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Old Jan 08, 2002, 03:01 AM
It wasn't me...
DanSavage's Avatar
Trabuco Canyon, CA
Joined Nov 2000
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F-106 Delta Dart...

I, too am finished cutting parts and have begun construction on the "Six-shooter".

I've always had a soft spot in my heart for tail-less delta winged aircraft, and in particular those from Convair. IMO, the F-106 Delta Dart and the B-58 Hustler are among the coolest looking aircraft to ever grace the skies.

But, in spite of this, I've never built a model of either of these. Until now.

My model is all built-up construction using balsa and lite ply. I've simplified the construction so that it will be quick and easy to build, yet light and durable. It's designed to accept the MF480, but could be modified to fly with a Kyosho fan unit.

The model's basic specifications are as follows:

Length: 49-1/2"
Wingspan: 28"
Wing Area: 390 sq. in.
Est. Weight: 2 Lb.s
Est. Wing Loading: 12 oz./sq. ft.
Power package: WeMoTec MF480/Kyosho AP-29L hybrid
No. of Batteries: 7-8 CP-1300/1700 (depending on current draw)
No. of radio channels: 3 (elevons/throttle)

<center><a href="http://SavageLight.com/Dart/wing.htm" target="_new"><img src="http://SavageLight.com/Dart/centenial_1.jpg" width="607" height="155"></a></center>

Click on the F-106 pic above to see how the wings are built.

Now that the wings are completed, it's time to move on to the fuselage construction.

Dan
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Old Jan 08, 2002, 03:23 AM
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GregG's Avatar
Antioch,CA,USA
Joined Dec 1999
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Very nice choice of subjects, Dan. Your work is very impressive as well, I wish I had that much get up and go! The Dart you're doing has the same WS as the slimer Mirage I'm converting, but you have over twice the wing area! I giess that's one of the pluses of scratch building.
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Old Jan 08, 2002, 04:02 AM
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australia but from missouri
Joined Jan 2002
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any plans in the near future ?

Are yuo thinking of making up any plans as its a very nice plane would be very interested in them if you are thinking about it
keep up the good work cant wait to see it finished
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Old Jan 08, 2002, 09:45 AM
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Hi Dan

The 106 as one of my favourites too, and yours looks great!

Where can I get 3-views of the 106? All I seem to be able to find is the 102, which is nowhere near as cool looking.

Cheers

Gordon
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Old Jan 08, 2002, 10:36 AM
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Dan, that looks terriffic!

I bet you are not looking forward to cutting out or masking all those stars though. When I did my Skyray there were not THAT many, and I still cheated by printing stars on a dark blue background so I could cut them out like little pentagons. Much quicker!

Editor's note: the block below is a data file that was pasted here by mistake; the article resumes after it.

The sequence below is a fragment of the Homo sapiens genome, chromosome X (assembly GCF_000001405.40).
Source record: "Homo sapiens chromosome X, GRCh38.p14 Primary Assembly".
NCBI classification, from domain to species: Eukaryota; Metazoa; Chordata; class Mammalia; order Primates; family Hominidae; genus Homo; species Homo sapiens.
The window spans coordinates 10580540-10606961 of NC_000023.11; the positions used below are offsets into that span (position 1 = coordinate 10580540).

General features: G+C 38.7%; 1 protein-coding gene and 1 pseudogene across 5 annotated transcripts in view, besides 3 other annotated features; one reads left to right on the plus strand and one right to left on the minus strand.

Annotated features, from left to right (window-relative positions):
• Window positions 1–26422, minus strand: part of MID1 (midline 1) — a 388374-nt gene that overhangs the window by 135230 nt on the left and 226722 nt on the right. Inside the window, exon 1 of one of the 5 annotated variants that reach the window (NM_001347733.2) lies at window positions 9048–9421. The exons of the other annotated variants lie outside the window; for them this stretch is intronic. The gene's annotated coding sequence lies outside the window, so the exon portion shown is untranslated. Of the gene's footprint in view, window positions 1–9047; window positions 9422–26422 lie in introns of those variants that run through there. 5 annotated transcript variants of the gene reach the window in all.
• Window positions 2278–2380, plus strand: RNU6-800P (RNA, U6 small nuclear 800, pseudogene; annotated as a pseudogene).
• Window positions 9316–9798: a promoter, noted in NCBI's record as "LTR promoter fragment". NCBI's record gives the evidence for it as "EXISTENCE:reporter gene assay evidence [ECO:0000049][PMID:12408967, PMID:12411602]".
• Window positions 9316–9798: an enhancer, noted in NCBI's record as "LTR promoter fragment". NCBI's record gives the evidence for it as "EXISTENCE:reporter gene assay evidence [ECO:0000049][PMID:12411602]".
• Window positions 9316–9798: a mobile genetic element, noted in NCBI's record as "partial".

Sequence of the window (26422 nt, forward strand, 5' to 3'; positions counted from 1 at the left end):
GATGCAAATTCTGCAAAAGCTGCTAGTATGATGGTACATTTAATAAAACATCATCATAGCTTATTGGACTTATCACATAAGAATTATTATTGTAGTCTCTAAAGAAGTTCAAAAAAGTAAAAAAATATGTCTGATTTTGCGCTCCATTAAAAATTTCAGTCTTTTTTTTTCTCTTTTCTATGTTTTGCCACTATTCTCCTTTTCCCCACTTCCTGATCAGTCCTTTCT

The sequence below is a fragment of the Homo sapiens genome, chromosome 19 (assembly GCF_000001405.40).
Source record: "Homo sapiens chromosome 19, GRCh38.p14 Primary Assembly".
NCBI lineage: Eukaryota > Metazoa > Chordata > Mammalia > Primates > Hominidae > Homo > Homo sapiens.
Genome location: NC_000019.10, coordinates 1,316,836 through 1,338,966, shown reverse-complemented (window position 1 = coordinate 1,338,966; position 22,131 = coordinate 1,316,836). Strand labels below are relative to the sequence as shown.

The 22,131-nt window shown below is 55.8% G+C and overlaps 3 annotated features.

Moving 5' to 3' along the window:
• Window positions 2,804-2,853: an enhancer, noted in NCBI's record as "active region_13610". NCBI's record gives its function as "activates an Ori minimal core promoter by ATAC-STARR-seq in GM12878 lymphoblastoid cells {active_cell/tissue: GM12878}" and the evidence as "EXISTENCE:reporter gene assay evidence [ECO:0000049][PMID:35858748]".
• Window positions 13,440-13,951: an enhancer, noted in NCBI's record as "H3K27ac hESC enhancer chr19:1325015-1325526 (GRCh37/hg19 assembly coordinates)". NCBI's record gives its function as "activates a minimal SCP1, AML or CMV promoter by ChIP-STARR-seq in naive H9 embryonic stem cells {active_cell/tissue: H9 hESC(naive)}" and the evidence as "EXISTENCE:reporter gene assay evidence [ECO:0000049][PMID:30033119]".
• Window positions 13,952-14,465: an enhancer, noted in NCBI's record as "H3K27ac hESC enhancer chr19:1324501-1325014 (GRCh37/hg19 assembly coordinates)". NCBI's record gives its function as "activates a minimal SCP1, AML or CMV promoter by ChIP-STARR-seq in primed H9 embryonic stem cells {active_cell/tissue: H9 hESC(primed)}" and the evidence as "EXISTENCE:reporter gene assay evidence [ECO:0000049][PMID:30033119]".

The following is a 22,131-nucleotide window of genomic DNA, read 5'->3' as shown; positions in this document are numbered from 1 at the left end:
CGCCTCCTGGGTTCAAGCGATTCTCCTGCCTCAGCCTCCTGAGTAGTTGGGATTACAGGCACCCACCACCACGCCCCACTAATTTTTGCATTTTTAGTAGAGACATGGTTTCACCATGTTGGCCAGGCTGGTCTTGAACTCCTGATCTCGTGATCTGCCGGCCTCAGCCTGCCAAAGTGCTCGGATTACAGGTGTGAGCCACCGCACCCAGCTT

Keep the pictures coming, please!

Max.
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Old Jan 08, 2002, 11:34 AM
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Dan, I had a closer look at your drawing, and although I am not sure I am reading it correctly it seems to me that you are building in a bottleneck at the crux of the Y shape (is that the right word? I mean the place where the two ducts meet).

My approach on both Skyray and Skyhawk was to keep the total intake area the same as the total fan area, increase slightly in cross-sectional area up to the crux(?) and then taper down to the fan dia.
I attach an image of the construction of my Skyhawk (RBC kits). The fan will be positioned on this side of the last former you see.
The duct wall can be formed as a squashed cone from a single sheet of paper.
Hope this is of any use to you, although I fear you have worked everything out by now, and do not want to redesign things until proven incorrect (I probably would'nt!).

Good luck,
Max.
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Old Jan 08, 2002, 05:04 PM
It wasn't me...
DanSavage's Avatar
Trabuco Canyon, CA
Joined Nov 2000
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F-106 Delta Dart...

All:
Thanks for the kind words of encouragement.

GregG:
Thanks for the kind words.

jeffhines:
If and when the rules are ever finalized, I'd planned to submit this into the EDF design contest, so I suppose that plans will eventually become available.

Gordon:
I can't remember where I got my 3-view from and I don't have access to it right now, but will later today. If you'd like I can email it to you.

max z:
Actually, I won't be cutting the stars out by hand. I'm too lazy for that. Instead, I'm gonna cheat. I'll use Adobe Illustrator to draw one star, then define 4 areas (top, right and left sides and bottom) and rotate and scale the star to make up the star fields. Then I'll use a Stika vinyl cutter to cut the stars out of white vinyl and stick the four panels of stars down one at a time. The same goes for the fuselage spine stars and the stars and lettering on the rudder.

Bifuricated. (I knew what you meant). The inlets are a little larger that the required FSA to make up for duct losses.

Thanks for the suggestion and the pic. You're right. The Six-shooter's inlet is very similar to what's seen in the pic. The biggest difference is that it'll morph from a square-ish inlet to a round fan. I'm planning to use some heavy card stock like posterboard for the outer portion of the inlet ducting material. It's smooth, stiff, relatively light and easy to work with. The inboard section will be constructed very similarly to what's seen in the pic you posted.

The original design called for having the duct openings in the two bulkheads seen in my pics being the same size, but after looking at the pic you posted, I think I'll open the forward one up a bit to create a slight cone between the point where the inlets join and where the ducting meets up with the fan. It'll be a little more efficient.